Study Guide

The Three Barons in The Romance of Tristan

By Béroul

The Three Barons

Mark's three "wicked" barons, Godwin, Ganelon, and Denoalan, are the power behind the throne in the kingdom of Cornwall, and that's definitely not a good thing. When they become jealous of Tristan, they plot to expose his affair with Yseut. In fact, that's pretty much all the barons do in the story, which reflects badly on their characters. Where are they, for example, when Mark needs a champion against Morholt of Ireland? Or when Tristan offers to undergo trial-by-combat to prove his innocence? The barons talk a good talk, but they aren't willing to walk the walk by backing up their words with swords.

Arthur's knight, Evain, describes Denoalan as someone who "delights in making accusations" and who "knows how to make a fool out of the king." This description applies to all three of these dudes (14.125). Unfortunately for Tristan, though, the three barons are powerful. They threaten to wage war against him, and convince their "friends" (a code word for wartime allies) to do the same if he refuses to banish Tristan.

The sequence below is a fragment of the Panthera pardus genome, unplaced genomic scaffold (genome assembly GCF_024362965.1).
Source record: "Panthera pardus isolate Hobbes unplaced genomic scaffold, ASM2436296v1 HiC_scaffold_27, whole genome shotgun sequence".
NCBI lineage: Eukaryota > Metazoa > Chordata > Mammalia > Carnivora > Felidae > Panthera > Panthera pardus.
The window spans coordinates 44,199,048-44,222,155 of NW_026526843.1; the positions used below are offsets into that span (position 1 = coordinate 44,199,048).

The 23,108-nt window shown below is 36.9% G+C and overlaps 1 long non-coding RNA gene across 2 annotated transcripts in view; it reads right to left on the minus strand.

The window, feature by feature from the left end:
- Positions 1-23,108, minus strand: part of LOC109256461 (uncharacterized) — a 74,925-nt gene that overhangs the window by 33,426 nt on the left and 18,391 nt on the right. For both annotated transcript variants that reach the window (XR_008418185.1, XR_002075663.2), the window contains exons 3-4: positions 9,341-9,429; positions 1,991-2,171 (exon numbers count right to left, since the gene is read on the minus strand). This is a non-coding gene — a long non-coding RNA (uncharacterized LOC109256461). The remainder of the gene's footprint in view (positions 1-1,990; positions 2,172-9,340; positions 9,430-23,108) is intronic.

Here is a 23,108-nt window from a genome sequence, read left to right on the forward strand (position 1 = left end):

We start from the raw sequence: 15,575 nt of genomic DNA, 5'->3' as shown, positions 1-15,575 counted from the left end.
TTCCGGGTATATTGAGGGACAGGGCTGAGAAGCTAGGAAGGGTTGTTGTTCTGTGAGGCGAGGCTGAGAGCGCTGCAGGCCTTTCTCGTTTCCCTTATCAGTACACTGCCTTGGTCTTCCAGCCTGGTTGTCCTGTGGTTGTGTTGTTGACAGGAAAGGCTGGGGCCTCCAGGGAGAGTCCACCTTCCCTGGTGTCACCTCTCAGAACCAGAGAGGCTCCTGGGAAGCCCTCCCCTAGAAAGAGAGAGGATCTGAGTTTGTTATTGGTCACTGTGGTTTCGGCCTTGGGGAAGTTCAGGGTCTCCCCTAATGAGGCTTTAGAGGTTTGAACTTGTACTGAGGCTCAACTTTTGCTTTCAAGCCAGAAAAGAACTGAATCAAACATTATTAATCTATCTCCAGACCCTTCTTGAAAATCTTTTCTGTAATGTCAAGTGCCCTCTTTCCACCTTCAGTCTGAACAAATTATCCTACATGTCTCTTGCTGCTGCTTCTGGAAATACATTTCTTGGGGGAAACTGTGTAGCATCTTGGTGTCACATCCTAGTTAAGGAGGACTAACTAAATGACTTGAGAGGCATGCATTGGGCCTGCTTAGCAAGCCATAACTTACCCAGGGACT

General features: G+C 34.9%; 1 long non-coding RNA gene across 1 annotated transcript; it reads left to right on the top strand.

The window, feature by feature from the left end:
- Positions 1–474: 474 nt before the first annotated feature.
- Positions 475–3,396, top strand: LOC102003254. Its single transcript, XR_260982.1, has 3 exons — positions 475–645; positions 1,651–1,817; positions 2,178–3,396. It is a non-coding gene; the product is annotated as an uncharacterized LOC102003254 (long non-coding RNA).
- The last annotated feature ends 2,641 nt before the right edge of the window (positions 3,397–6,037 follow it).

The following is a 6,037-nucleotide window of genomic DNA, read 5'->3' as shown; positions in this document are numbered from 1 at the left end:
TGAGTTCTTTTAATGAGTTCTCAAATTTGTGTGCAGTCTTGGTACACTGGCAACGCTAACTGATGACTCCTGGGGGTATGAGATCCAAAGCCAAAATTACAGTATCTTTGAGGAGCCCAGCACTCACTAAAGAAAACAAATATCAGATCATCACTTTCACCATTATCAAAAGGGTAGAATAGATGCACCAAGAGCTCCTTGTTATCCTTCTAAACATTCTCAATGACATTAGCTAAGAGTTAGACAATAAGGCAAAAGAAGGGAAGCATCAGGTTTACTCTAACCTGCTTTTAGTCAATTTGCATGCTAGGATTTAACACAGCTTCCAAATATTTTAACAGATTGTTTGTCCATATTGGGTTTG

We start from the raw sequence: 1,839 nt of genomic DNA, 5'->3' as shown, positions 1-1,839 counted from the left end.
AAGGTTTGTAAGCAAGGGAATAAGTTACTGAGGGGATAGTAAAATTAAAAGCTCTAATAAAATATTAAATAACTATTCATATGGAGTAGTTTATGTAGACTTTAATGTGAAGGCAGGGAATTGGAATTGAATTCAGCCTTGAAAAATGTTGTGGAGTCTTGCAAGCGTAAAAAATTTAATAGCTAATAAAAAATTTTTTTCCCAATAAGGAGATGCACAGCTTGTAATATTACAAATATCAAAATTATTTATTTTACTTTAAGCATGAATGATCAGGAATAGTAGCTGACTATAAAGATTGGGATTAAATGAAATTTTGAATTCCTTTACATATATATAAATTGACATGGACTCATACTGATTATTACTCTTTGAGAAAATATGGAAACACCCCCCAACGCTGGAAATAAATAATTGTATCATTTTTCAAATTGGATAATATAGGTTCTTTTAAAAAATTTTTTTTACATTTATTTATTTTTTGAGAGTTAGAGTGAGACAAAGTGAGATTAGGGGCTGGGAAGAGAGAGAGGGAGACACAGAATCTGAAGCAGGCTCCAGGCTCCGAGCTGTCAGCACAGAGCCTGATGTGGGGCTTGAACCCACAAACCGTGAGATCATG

Mark obviously perceives the barons as a real threat, since he is quick to give in to them at every turn. The only way of solving the problem of the three barons is to get rid of them, something Tristan finally manages to do when he kills two he catches spying on him and Yseut. Yet even then, the barons' power continues to make itself felt, prompting Tristan to go into exile to avoid it.

One question we might ask is what three honorable barons might have done in this situation. How would the have shown their loyalty to Mark? Would they have told him about the affair? Would they have sided with Tristan? The three barons complicate the themes of betrayal and loyalty just as much as Tristan and Yseut do.